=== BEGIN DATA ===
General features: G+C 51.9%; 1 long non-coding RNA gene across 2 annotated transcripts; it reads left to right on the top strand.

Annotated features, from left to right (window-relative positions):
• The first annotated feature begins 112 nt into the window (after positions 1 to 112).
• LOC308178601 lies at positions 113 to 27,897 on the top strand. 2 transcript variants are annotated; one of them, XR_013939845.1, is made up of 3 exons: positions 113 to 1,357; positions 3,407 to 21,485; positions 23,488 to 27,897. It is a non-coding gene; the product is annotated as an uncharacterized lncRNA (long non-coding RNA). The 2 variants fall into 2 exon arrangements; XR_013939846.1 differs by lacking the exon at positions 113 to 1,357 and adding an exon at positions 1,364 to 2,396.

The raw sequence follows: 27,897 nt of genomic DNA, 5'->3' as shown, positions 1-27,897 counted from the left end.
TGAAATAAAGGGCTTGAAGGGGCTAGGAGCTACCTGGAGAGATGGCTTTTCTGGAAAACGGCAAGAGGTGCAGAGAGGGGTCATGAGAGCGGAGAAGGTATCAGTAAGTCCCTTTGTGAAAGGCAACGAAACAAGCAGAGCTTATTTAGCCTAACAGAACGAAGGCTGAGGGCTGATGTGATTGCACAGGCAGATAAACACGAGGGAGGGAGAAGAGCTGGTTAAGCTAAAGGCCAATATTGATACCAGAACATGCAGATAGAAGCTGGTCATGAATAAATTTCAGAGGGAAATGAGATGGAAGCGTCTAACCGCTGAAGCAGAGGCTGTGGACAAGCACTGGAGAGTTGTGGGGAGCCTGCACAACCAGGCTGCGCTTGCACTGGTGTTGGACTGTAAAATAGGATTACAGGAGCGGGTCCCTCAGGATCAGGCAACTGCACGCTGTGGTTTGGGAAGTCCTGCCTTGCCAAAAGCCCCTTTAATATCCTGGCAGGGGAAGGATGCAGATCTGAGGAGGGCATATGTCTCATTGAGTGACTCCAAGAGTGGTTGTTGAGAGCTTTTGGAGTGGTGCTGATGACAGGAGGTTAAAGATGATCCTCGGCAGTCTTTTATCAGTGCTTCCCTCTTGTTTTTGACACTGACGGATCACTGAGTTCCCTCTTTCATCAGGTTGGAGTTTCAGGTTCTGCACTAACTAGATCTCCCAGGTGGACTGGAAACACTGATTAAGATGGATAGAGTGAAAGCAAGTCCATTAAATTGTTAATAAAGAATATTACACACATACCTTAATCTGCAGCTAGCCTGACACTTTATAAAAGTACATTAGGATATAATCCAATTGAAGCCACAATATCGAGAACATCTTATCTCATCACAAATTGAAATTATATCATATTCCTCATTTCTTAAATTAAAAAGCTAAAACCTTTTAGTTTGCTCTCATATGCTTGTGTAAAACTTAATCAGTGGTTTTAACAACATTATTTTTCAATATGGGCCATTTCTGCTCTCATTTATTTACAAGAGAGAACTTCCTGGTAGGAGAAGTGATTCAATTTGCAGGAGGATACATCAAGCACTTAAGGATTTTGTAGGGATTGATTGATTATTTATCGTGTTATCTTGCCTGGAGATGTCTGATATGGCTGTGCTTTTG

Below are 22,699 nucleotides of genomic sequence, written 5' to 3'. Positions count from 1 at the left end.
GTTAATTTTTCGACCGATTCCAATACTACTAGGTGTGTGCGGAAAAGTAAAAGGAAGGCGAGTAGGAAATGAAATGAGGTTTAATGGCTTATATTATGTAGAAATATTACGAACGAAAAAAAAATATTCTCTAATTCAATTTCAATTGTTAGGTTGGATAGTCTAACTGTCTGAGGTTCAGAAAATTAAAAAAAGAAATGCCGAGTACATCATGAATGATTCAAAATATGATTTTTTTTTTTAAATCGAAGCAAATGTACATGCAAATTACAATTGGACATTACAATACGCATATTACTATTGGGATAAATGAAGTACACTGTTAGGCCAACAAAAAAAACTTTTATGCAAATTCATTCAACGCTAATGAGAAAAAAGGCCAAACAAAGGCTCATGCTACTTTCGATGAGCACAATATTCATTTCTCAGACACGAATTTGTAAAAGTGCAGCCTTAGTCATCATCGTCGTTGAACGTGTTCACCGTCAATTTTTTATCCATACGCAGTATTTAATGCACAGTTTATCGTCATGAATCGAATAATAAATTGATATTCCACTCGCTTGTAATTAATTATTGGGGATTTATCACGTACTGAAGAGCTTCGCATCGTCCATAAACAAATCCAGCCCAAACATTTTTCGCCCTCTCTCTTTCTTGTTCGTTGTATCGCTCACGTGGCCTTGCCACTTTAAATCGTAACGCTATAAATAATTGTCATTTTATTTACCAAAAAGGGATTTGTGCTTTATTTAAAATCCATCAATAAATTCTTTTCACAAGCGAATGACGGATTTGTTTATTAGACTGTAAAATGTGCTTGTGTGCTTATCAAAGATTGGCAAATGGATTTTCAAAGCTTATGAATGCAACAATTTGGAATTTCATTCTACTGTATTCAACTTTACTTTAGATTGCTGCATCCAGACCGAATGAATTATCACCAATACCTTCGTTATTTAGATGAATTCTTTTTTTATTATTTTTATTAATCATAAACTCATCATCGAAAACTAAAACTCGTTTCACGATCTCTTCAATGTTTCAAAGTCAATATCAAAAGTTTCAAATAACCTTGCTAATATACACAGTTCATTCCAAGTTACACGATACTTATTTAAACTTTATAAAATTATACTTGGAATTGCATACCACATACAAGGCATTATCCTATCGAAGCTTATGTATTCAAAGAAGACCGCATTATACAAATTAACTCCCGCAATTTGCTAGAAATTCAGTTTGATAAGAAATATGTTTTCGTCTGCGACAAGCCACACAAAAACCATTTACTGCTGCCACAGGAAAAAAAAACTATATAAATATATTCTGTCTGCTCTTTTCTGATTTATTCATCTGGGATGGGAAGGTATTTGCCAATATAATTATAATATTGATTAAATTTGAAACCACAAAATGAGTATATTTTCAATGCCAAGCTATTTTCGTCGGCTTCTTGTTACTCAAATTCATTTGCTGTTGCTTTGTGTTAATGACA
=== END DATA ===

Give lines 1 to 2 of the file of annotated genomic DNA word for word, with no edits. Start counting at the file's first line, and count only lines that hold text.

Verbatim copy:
General features: G+C 51.9%; 1 long non-coding RNA gene across 2 annotated transcripts; it reads left to right on the top strand.

Annotated features, from left to right (window-relative positions):